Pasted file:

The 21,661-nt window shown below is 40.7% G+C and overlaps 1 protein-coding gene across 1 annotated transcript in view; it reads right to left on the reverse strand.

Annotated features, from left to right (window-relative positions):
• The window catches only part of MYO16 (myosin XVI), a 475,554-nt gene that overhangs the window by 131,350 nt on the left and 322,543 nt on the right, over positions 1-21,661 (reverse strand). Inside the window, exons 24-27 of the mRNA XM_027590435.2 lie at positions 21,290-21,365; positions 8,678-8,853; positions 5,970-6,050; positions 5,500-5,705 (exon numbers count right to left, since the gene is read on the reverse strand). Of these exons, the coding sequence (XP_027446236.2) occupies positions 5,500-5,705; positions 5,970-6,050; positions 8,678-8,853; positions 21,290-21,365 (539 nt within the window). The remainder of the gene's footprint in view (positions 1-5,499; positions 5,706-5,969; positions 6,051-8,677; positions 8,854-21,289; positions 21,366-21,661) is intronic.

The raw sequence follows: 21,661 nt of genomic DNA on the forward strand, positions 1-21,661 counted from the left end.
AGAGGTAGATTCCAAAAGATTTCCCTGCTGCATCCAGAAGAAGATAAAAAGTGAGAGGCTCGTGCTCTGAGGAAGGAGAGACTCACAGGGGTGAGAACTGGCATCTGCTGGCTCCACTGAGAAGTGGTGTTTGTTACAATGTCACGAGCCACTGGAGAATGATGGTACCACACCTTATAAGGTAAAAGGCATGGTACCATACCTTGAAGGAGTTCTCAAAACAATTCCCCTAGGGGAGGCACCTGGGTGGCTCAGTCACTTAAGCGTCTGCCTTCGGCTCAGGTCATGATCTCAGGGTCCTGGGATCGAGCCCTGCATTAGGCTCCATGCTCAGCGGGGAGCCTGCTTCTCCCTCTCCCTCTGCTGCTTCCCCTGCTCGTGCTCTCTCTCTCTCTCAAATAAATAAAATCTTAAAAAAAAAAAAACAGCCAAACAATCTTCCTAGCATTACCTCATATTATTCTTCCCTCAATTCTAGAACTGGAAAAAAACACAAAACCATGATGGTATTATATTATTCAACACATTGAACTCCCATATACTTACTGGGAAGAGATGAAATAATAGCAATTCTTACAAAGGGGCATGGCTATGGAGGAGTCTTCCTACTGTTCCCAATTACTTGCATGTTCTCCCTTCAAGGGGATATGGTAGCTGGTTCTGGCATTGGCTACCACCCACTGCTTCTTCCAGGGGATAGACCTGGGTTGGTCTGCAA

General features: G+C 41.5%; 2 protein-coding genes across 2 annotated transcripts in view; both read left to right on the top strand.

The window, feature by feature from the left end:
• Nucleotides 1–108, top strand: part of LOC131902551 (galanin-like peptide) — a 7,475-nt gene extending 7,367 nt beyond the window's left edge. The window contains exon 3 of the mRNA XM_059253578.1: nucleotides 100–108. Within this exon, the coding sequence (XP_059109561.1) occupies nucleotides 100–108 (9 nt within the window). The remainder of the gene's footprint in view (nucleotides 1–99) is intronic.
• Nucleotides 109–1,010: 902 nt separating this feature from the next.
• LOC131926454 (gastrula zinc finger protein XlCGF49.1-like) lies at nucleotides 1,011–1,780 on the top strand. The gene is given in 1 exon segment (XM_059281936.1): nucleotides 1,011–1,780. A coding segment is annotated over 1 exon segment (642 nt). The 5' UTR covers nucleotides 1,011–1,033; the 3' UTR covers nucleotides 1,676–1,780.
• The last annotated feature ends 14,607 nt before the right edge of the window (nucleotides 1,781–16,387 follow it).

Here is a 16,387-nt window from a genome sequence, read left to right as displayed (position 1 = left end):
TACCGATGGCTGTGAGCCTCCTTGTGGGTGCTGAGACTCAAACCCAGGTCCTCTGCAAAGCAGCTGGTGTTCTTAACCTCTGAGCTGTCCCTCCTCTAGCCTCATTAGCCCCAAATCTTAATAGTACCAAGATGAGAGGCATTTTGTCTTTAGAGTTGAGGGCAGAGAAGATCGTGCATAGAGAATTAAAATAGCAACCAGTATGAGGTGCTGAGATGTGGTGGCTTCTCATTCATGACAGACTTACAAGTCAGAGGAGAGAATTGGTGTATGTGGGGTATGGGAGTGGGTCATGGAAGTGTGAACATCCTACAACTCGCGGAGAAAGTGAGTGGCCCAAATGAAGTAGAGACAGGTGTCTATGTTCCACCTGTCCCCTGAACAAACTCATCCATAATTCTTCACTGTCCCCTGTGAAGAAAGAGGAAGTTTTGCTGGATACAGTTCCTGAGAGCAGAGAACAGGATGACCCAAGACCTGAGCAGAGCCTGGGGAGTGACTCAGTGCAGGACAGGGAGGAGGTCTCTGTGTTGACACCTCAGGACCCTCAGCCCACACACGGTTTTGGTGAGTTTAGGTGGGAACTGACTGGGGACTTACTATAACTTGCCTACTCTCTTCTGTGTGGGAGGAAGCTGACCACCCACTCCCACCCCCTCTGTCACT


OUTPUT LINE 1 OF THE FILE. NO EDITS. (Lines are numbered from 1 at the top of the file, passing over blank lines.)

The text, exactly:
The 21,661-nt window shown below is 40.7% G+C and overlaps 1 protein-coding gene across 1 annotated transcript in view; it reads right to left on the reverse strand.